Opinion

Angel Investing Requires Education

Angel investing is a very “sexy” strategy right now. Everyone wants to invest in the next hot startup; have that big exit; and make tons of money. Celebrities are doing it. Your friends are doing it. Former Bankers are even doing it.  Now with the JOBS Act, accredited investors* can invest in tech startups using online platforms like AngelList. Angel investing is when an individual makes an investment during the early stages of a startup’s development. Only a small percentage of those startups eventually become successful. There is very limited access, and a lot of money floating around. This means that in turn, a lot of people are going to lose. Why? It comes down a simple lack of education.

The JOBS Act is a great milestone for the future of online investing. As accredited investors, people can invest in deals that were never available to them before. There’s more access, the fees are cheaper, and the minimum investment size is smaller. In the case of angel investing, it’s democratizing an investment strategy that is otherwise very exclusive and expensive. However, you can’t just become a successful angel investor overnight.

Non-accredited investors have pushed back on the JOBS Act for what they believe is an unfair definition of an accredited investor. Under the Act, a person who makes $200,000 per year or has a net worth of $1 million or more qualifies as an accredited investor. Let me explain further: the recommended allocation of an angel portfolio is 1-5 percent of your investable capital because your chances of losing are very high. Those with more flexible lifestyles, such as single individuals with no children and no debt generally allocate a riskier 5-15 percent. The minimum investment size per deal on AngelList is $1,000. To be diversified, we need at least 30-50 companies in our portfolio. On the low end, we need to have at least $30,000 to invest across 30 companies over the course of a few years. Let’s say that we do 10 deals per year, over 3 years, with $10,000 per year ($1,000 times 10). If we’re making $200,000 per year, that’s 5 percent of our annual income (and this is not even investable income).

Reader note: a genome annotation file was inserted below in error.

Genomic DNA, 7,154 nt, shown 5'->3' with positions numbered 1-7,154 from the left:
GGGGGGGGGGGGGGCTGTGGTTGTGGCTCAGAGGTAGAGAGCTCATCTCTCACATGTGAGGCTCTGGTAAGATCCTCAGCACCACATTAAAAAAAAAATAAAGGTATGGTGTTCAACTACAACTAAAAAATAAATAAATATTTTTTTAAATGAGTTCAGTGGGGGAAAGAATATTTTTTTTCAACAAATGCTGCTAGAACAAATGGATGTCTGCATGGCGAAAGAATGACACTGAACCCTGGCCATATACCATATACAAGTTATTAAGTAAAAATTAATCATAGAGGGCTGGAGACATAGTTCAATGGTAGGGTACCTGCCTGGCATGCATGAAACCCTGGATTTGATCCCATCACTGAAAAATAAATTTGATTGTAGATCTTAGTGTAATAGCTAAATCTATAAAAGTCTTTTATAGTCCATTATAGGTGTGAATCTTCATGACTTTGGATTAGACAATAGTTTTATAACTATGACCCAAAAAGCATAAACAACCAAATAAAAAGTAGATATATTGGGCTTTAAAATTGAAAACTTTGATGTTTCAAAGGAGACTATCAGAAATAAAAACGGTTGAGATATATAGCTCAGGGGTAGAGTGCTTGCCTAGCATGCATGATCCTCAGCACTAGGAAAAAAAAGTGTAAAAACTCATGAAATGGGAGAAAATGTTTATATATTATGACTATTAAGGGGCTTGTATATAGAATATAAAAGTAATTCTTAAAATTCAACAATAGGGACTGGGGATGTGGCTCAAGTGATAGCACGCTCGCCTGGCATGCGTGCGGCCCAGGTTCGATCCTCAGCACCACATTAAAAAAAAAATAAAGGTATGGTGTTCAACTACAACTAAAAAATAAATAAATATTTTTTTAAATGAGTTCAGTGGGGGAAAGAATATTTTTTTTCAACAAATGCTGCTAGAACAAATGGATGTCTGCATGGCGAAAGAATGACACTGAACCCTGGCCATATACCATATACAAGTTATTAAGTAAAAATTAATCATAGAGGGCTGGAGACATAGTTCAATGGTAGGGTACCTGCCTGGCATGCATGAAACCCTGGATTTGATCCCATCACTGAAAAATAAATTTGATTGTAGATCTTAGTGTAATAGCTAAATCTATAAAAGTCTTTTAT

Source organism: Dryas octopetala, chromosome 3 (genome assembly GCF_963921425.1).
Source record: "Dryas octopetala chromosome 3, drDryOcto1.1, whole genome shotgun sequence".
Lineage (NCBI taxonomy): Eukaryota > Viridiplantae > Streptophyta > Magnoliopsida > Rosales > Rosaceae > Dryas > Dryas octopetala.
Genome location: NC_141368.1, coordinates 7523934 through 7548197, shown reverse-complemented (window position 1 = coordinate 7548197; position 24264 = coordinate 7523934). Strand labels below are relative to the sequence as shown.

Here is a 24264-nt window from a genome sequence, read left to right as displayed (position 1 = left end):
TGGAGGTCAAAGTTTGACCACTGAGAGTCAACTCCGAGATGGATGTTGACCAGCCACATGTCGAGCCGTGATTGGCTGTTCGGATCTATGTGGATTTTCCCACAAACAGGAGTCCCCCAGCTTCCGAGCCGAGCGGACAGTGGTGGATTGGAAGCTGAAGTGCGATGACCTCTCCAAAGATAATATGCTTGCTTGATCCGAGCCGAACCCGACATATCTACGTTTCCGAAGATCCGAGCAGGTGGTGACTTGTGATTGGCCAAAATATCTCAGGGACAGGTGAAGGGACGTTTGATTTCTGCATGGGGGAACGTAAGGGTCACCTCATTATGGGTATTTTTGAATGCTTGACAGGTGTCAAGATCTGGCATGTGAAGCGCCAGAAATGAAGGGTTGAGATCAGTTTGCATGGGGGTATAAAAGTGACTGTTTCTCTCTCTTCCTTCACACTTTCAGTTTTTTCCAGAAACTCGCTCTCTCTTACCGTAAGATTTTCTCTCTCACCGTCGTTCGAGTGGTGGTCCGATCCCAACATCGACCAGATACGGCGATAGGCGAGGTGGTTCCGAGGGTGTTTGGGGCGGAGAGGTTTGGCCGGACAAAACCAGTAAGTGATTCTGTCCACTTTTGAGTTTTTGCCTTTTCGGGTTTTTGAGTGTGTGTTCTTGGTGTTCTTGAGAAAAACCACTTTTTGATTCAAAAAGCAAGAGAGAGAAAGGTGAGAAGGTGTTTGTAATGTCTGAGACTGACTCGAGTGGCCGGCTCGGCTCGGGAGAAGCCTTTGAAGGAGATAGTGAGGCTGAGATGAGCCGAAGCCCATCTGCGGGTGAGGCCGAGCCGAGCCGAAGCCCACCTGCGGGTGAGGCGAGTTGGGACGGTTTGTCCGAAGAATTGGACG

If we use the same example for a non-accredited investor making $100,000 per year, they would only be able to get to a portfolio of 15 companies with the same 5 percent allocation. That’s simply not enough to be diversified, which means they would have to increase their allocation and take on more risk. There is no problem with allowing individuals to do that, as long as they’re educated in what they’re doing. Education is the key to private wealth management, whether you have a $1,000 or $1 million.

Recently, Congress passed Regulation A+ as an addition to the JOBS Act. This allows non-accredited investors to invest in tech companies, but at its later, pre-IPO stages. That’s a whole other beast. A lot of people probably don’t know that these are more mature companies and also don’t know how to differentiate between late-stage and early-stage investing as part of their overall portfolio. For those hoping to capitalize on the additions the JOBS Act brings, it’s all about getting the right education.

Mesh Lakhani is a family office investment allocator and Founder of the Future Investor Courses, recently launching one on angel investing. He speaks frequently about the future of asset allocation using online platforms.

 

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